In the smaller census block group immediately around the church, the black population has declined from about 69 percent in 2010 to 50 percent in 2016, with both the Hispanic population and smaller white population growing. Although median rents in the area have declined, there are fewer renter-occupied households. At the same time, the median income of homebuyers has increased from about $45,000 in 2012 to $72,000 last year, according to census data.

"My feeling is there's just no way this ever could be a beneficial relationship as far as we're concerned because the more properties that turn over into white ownership, into white hands, the more gentrification just speeds up even quicker," says Smith.

But Copeland says the Council wants to locate in East Durham specifically in order to surround itself with and lift up diverse voices. The organization, founded in 1935 by white and black clergy with a racial equity mission, facilitates a program that helps congregations that have taken in immigrants facing deportation and has passed resolutions opposing the resegregation of public schools, supporting efforts to combat climate change, and calling for a reexamination of Confederate monuments.

"We think of ourselves of a black and brown and white community—always have been," Copeland says. "Recognizing the perils of what's going on in East Durham, we might be a really good organization to come alongside folks who are fearful, and allay some of those fears or join arms with them and help them hold at bay some of the things they are afraid of."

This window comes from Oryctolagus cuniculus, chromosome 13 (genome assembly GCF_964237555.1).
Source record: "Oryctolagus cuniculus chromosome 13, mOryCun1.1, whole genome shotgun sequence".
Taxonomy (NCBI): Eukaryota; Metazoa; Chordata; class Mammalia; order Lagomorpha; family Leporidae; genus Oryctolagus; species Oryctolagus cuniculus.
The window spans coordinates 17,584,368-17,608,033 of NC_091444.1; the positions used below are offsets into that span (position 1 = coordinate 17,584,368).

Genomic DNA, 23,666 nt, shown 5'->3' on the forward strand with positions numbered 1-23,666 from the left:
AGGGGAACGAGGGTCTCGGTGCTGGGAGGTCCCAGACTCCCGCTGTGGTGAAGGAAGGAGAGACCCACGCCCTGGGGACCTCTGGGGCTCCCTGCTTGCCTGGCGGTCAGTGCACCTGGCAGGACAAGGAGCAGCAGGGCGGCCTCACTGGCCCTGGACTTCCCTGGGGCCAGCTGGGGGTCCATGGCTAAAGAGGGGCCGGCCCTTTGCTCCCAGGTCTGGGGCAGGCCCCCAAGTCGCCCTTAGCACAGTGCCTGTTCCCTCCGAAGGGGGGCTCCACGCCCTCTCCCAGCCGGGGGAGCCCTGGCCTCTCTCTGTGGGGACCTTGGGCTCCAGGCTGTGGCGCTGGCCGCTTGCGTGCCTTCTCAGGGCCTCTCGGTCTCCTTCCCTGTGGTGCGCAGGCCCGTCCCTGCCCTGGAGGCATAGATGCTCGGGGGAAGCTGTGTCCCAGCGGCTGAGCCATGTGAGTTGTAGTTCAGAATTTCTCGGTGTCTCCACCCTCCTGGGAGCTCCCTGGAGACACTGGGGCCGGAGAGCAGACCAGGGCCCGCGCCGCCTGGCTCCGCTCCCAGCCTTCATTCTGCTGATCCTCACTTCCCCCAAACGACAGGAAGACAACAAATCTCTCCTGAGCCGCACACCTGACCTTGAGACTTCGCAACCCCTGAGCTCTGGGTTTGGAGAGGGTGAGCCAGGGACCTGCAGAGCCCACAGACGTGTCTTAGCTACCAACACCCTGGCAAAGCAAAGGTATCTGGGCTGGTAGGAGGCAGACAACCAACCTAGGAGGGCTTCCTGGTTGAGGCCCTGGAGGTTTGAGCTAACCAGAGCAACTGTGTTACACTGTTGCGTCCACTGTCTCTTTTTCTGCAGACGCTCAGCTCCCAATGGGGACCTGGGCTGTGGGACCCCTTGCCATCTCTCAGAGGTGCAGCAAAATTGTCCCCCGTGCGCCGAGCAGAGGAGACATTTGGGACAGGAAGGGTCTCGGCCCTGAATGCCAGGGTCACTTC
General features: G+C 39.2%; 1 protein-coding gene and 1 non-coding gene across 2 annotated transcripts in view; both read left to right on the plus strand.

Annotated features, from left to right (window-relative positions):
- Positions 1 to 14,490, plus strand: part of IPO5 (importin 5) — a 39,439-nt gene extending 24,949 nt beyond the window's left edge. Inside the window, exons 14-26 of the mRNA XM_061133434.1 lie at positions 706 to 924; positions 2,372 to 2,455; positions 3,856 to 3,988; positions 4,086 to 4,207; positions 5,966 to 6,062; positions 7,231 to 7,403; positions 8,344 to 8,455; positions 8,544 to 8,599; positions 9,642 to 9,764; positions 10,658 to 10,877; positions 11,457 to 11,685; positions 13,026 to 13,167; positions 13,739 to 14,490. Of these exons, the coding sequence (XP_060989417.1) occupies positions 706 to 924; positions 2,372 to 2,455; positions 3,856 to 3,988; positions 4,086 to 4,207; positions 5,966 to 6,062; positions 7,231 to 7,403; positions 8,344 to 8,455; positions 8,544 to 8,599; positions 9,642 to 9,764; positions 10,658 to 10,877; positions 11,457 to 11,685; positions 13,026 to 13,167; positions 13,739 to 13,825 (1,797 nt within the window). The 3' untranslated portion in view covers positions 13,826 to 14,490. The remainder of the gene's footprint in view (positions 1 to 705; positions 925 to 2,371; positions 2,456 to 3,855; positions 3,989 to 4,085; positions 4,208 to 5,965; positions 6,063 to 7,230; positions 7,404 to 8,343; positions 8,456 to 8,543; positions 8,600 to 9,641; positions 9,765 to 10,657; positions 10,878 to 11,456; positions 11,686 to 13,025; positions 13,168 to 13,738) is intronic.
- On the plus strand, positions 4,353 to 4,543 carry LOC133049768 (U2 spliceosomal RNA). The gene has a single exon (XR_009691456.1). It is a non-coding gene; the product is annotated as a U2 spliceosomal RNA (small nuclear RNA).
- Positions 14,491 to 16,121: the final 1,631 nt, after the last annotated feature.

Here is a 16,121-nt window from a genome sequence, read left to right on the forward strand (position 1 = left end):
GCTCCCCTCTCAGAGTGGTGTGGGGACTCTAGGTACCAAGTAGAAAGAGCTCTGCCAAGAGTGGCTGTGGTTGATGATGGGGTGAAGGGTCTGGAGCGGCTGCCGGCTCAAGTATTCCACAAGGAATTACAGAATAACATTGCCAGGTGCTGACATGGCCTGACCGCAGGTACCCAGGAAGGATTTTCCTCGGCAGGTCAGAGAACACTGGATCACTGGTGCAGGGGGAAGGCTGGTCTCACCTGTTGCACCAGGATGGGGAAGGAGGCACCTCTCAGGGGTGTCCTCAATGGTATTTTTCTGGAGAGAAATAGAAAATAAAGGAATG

If the sale goes through, the Council would bring a staff of nine. Without knowing the current arrangements between tenants and their respective costs, Copeland can't say what rental agreements would look like. There's even the possibility that the Council could charge Shepherd's House rent. But "nobody is looking to gouge a tenant," Copeland says, and she hopes the existing organizations stay.

"We're a nonprofit. We don't have to make money. We just need to break even," she says.

Apostle Roy Dunkins, pastor of Life Changers International Ministry, fights back emotion as he speaks about what the space at Shepherd's House has meant to his congregation. Members with no college graduates in their families earned their GED certificates, he says, and others turned away from thoughts of suicide.

For Feed My Sheep, a food pantry that has operated out of the building for five years, the possibility of having to pay rent—rather than contributing to utilities, as it does now—is daunting. And moving, if it can find a space big and cheap enough, would take the organization away from the people it serves, says executive director Jackie Blackwell.

This isn't a position Gumbo is happy to find himself in—stuck between his church and other Methodists.

"I lose sleep over this," he says. "Where I am, I have to balance—to understand that we have an obligation to make sure we don't end up throwing mud onto the gospel."